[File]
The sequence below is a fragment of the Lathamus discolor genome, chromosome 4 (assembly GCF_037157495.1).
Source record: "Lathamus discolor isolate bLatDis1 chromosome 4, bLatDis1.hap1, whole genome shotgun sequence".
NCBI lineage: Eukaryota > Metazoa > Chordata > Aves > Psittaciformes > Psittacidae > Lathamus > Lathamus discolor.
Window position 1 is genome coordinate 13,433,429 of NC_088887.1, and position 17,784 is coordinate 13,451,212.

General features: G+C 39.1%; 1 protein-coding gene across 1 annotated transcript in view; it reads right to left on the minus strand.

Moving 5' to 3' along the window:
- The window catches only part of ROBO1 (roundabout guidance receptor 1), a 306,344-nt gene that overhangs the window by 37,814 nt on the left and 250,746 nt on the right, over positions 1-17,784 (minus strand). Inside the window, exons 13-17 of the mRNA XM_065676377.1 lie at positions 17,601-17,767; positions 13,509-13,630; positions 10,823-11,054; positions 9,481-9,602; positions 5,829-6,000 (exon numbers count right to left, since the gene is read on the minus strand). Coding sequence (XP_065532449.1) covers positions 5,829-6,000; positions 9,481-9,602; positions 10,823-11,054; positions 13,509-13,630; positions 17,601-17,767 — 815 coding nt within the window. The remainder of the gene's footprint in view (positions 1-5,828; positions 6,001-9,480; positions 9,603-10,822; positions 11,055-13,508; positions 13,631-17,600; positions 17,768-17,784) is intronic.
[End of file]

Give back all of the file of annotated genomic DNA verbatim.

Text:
The sequence below is a fragment of the Lathamus discolor genome, chromosome 4 (assembly GCF_037157495.1).
Source record: "Lathamus discolor isolate bLatDis1 chromosome 4, bLatDis1.hap1, whole genome shotgun sequence".
NCBI lineage: Eukaryota > Metazoa > Chordata > Aves > Psittaciformes > Psittacidae > Lathamus > Lathamus discolor.
Window position 1 is genome coordinate 13,433,429 of NC_088887.1, and position 17,784 is coordinate 13,451,212.

General features: G+C 39.1%; 1 protein-coding gene across 1 annotated transcript in view; it reads right to left on the minus strand.

Moving 5' to 3' along the window:
- The window catches only part of ROBO1 (roundabout guidance receptor 1), a 306,344-nt gene that overhangs the window by 37,814 nt on the left and 250,746 nt on the right, over positions 1-17,784 (minus strand). Inside the window, exons 13-17 of the mRNA XM_065676377.1 lie at positions 17,601-17,767; positions 13,509-13,630; positions 10,823-11,054; positions 9,481-9,602; positions 5,829-6,000 (exon numbers count right to left, since the gene is read on the minus strand). Coding sequence (XP_065532449.1) covers positions 5,829-6,000; positions 9,481-9,602; positions 10,823-11,054; positions 13,509-13,630; positions 17,601-17,767 — 815 coding nt within the window. The remainder of the gene's footprint in view (positions 1-5,828; positions 6,001-9,480; positions 9,603-10,822; positions 11,055-13,508; positions 13,631-17,600; positions 17,768-17,784) is intronic.